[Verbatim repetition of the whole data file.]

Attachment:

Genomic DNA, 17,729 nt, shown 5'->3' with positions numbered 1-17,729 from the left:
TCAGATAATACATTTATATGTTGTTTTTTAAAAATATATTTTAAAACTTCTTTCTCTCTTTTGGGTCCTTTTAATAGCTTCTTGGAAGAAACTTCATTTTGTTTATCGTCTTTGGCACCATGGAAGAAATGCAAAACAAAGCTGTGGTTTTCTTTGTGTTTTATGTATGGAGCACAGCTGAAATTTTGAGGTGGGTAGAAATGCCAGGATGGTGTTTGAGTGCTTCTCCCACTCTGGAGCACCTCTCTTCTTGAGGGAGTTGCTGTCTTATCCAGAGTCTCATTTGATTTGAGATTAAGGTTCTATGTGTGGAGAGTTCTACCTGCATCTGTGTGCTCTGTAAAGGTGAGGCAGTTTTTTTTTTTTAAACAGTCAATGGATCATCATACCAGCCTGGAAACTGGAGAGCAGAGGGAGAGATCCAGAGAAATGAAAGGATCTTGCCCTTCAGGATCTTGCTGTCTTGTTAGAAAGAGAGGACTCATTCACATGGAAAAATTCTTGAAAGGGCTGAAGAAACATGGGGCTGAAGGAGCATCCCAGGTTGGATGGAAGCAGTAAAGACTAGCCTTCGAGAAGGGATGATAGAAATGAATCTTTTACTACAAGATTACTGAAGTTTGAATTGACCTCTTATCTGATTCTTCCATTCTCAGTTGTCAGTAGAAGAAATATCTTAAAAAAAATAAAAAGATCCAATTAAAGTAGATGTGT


Genomic DNA, 17,729 nt, shown 5'->3' with positions numbered 1-17,729 from the left:
TCAGATAATACATTTATATGTTGTTTTTTAAAAATATATTTTAAAACTTCTTTCTCTCTTTTGGGTCCTTTTAATAGCTTCTTGGAAGAAACTTCATTTTGTTTATCGTCTTTGGCACCATGGAAGAAATGCAAAACAAAGCTGTGGTTTTCTTTGTGTTTTATGTATGGAGCACAGCTGAAATTTTGAGGTGGGTAGAAATGCCAGGATGGTGTTTGAGTGCTTCTCCCACTCTGGAGCACCTCTCTTCTTGAGGGAGTTGCTGTCTTATCCAGAGTCTCATTTGATTTGAGATTAAGGTTCTATGTGTGGAGAGTTCTACCTGCATCTGTGTGCTCTGTAAAGGTGAGGCAGTTTTTTTTTTTTAAACAGTCAATGGATCATCATACCAGCCTGGAAACTGGAGAGCAGAGGGAGAGATCCAGAGAAATGAAAGGATCTTGCCCTTCAGGATCTTGCTGTCTTGTTAGAAAGAGAGGACTCATTCACATGGAAAAATTCTTGAAAGGGCTGAAGAAACATGGGGCTGAAGGAGCATCCCAGGTTGGATGGAAGCAGTAAAGACTAGCCTTCGAGAAGGGATGATAGAAATGAATCTTTTACTACAAGATTACTGAAGTTTGAATTGACCTCTTATCTGATTCTTCCATTCTCAGTTGTCAGTAGAAGAAATATCTTAAAAAAAATAAAAAGATCCAATTAAAGTAGATGTGT